Penny W. Stamps School of Art and Design at the University of Michigan
 

Mentors at A&D

From the outside looking in, college can seem like an overwhelmingly eclectic academic environment. Unlike the contained atmosphere of high school, the university setting offers an overwhelming number of departments, courses, and faculty to choose from. In blunt terms, everyone doesn't know everyone else in college. Is it possible to find mentors in such a fast paced environment?

Student/faculty interactions at A&D seem to hit the nail right on the head as far as balancing this terrain. For starters, the diversity of the faculty available is fantastic. Specific instructors inevitably stand out in accordance with student interests. An individual is then challenged to consider how to maintain that guidance. Some students might enroll in their favorite instructors courses multiple times. Others might keep in touch outside of class critiques. Hopefully, a detailed narration of my own experiences with mentors can offer an example of what these relationships can provide.

One standout mentor for me while at A&D was painting instructor Jim Cogswell. My first interaction ...

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From Bambi to Communism and Back Again: Living on North and in the Co-ops

Image by churl, on Flickr

Ask most people on campus and they will tell you North Campus sucks and there is no point in living there. But we aren't most people, we are art students. For the art student, living on North Campus can offer some great advantages, especially if you know the following things.

First, you can get more space. I started my first year in a single in Baits. Though it has the disadvantage of being less social overall (this is a generalization, my hall happened to be very social; think 3 parties a week and doors always open) and a tad far away, it has the most extensive bus coverage in terms of hours and frequency and you only share a bathroom with one other room. As one who feels public restrooms and showers are the creation of Lucifer himself and part of a plot to make our lives more awkward, this is a big plus. Add in the good amount of space for making and storing art (that first year you'll be making a lot of art), plus a better chance of getting a single, and Baits becomes a good option for the nocturnal, constantly working art ...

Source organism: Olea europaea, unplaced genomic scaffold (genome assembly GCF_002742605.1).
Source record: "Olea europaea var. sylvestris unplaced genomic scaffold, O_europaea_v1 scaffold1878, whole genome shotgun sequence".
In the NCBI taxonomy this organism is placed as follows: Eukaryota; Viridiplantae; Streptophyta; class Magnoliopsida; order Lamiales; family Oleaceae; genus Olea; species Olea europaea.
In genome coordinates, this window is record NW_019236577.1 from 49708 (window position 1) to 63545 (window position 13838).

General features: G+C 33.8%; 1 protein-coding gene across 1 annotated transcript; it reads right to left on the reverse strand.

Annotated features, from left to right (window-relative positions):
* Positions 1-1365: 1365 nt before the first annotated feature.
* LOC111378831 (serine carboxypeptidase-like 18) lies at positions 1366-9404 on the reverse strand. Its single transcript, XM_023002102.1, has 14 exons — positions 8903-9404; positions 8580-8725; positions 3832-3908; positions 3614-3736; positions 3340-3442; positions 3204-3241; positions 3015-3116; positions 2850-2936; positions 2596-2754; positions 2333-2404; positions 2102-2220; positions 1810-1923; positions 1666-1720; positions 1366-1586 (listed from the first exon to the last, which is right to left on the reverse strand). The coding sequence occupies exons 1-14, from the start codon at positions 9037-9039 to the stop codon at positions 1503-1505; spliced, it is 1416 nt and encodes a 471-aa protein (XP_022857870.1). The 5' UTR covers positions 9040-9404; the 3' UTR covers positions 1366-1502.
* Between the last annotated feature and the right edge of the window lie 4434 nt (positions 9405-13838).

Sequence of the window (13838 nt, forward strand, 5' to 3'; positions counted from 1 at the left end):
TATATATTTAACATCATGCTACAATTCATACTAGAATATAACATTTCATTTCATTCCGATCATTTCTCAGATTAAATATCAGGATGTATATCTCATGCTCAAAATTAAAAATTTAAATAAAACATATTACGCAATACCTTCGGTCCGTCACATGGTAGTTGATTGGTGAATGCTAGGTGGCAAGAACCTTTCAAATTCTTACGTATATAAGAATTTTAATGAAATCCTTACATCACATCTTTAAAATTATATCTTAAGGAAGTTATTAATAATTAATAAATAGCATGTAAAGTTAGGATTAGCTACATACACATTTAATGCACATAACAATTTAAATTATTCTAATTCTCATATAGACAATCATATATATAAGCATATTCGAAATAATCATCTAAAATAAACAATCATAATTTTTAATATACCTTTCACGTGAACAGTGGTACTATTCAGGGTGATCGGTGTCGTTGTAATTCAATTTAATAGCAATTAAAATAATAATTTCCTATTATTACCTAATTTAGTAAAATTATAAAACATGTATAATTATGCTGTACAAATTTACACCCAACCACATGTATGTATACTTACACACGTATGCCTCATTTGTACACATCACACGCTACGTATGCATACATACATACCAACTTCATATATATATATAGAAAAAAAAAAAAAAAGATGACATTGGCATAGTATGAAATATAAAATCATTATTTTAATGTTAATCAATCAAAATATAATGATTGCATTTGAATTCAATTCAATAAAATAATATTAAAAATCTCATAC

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Have too many interests? Internships!!!

Much of my first day interning at this popular American fashion company was spent sorting buttons of black, brown, grey, and blue. “Am I really going to spend three months doing this?” I thought. Where was the glamor? Where were the models? Where were the designers and visionaries?

On the second day I attended the Intern Orientation. As usual, I was twenty minutes early and the first to arrive. I looked around, watching as the room slowly filled up with the other 150 interns. The first few girls to trickle in after me confirmed every prediction of what I had thought an intern at this company would be like—tall, skinny, and dressed in high style head to toe. I was intimidated to say the least. Once everyone arrived we went around introducing ourselves, saying where we were from and the department we were interning in. I was surprised to realize that the interns were actually a diverse group of students from so many different places and backgrounds. Later, I learned that this was reflective of the diversity that makes this fashion company the community that it is. I ...

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Painting and Drawing in a Digital Age